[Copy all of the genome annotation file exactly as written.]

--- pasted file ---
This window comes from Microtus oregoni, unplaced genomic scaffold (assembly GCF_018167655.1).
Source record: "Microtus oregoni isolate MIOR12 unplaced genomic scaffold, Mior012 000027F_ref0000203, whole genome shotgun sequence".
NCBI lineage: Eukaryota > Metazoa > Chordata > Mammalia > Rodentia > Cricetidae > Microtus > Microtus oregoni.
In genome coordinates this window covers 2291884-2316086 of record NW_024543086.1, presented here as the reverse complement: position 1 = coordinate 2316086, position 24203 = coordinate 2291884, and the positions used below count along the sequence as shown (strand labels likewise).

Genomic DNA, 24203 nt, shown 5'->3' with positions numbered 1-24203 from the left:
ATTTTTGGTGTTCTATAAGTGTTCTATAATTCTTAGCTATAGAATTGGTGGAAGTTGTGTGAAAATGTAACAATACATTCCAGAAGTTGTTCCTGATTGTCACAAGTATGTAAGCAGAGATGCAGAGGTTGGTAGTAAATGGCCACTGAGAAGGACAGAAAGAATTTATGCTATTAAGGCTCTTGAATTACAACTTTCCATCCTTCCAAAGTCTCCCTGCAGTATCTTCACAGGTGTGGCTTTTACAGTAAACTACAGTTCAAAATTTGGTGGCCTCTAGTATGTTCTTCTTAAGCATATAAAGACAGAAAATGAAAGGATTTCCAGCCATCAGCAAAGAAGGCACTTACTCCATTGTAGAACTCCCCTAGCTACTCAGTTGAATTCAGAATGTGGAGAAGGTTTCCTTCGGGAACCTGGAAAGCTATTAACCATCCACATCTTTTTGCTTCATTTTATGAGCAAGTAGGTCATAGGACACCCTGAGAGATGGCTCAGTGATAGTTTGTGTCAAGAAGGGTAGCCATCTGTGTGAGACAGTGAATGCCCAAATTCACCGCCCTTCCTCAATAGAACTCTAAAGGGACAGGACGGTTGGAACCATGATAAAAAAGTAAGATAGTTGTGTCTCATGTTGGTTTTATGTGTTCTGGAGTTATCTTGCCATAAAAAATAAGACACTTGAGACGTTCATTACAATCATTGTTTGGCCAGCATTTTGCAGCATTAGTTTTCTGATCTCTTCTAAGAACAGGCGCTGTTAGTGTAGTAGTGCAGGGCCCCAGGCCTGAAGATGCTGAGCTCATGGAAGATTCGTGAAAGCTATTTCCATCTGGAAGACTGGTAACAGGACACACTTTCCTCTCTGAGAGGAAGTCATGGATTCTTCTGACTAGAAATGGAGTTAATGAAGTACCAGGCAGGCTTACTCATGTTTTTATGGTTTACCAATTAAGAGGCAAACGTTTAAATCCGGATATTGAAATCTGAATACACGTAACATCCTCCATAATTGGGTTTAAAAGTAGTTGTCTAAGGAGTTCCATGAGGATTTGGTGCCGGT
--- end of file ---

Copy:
This window comes from Microtus oregoni, unplaced genomic scaffold (assembly GCF_018167655.1).
Source record: "Microtus oregoni isolate MIOR12 unplaced genomic scaffold, Mior012 000027F_ref0000203, whole genome shotgun sequence".
NCBI lineage: Eukaryota > Metazoa > Chordata > Mammalia > Rodentia > Cricetidae > Microtus > Microtus oregoni.
In genome coordinates this window covers 2291884-2316086 of record NW_024543086.1, presented here as the reverse complement: position 1 = coordinate 2316086, position 24203 = coordinate 2291884, and the positions used below count along the sequence as shown (strand labels likewise).

Genomic DNA, 24203 nt, shown 5'->3' with positions numbered 1-24203 from the left:
ATTTTTGGTGTTCTATAAGTGTTCTATAATTCTTAGCTATAGAATTGGTGGAAGTTGTGTGAAAATGTAACAATACATTCCAGAAGTTGTTCCTGATTGTCACAAGTATGTAAGCAGAGATGCAGAGGTTGGTAGTAAATGGCCACTGAGAAGGACAGAAAGAATTTATGCTATTAAGGCTCTTGAATTACAACTTTCCATCCTTCCAAAGTCTCCCTGCAGTATCTTCACAGGTGTGGCTTTTACAGTAAACTACAGTTCAAAATTTGGTGGCCTCTAGTATGTTCTTCTTAAGCATATAAAGACAGAAAATGAAAGGATTTCCAGCCATCAGCAAAGAAGGCACTTACTCCATTGTAGAACTCCCCTAGCTACTCAGTTGAATTCAGAATGTGGAGAAGGTTTCCTTCGGGAACCTGGAAAGCTATTAACCATCCACATCTTTTTGCTTCATTTTATGAGCAAGTAGGTCATAGGACACCCTGAGAGATGGCTCAGTGATAGTTTGTGTCAAGAAGGGTAGCCATCTGTGTGAGACAGTGAATGCCCAAATTCACCGCCCTTCCTCAATAGAACTCTAAAGGGACAGGACGGTTGGAACCATGATAAAAAAGTAAGATAGTTGTGTCTCATGTTGGTTTTATGTGTTCTGGAGTTATCTTGCCATAAAAAATAAGACACTTGAGACGTTCATTACAATCATTGTTTGGCCAGCATTTTGCAGCATTAGTTTTCTGATCTCTTCTAAGAACAGGCGCTGTTAGTGTAGTAGTGCAGGGCCCCAGGCCTGAAGATGCTGAGCTCATGGAAGATTCGTGAAAGCTATTTCCATCTGGAAGACTGGTAACAGGACACACTTTCCTCTCTGAGAGGAAGTCATGGATTCTTCTGACTAGAAATGGAGTTAATGAAGTACCAGGCAGGCTTACTCATGTTTTTATGGTTTACCAATTAAGAGGCAAACGTTTAAATCCGGATATTGAAATCTGAATACACGTAACATCCTCCATAATTGGGTTTAAAAGTAGTTGTCTAAGGAGTTCCATGAGGATTTGGTGCCGGT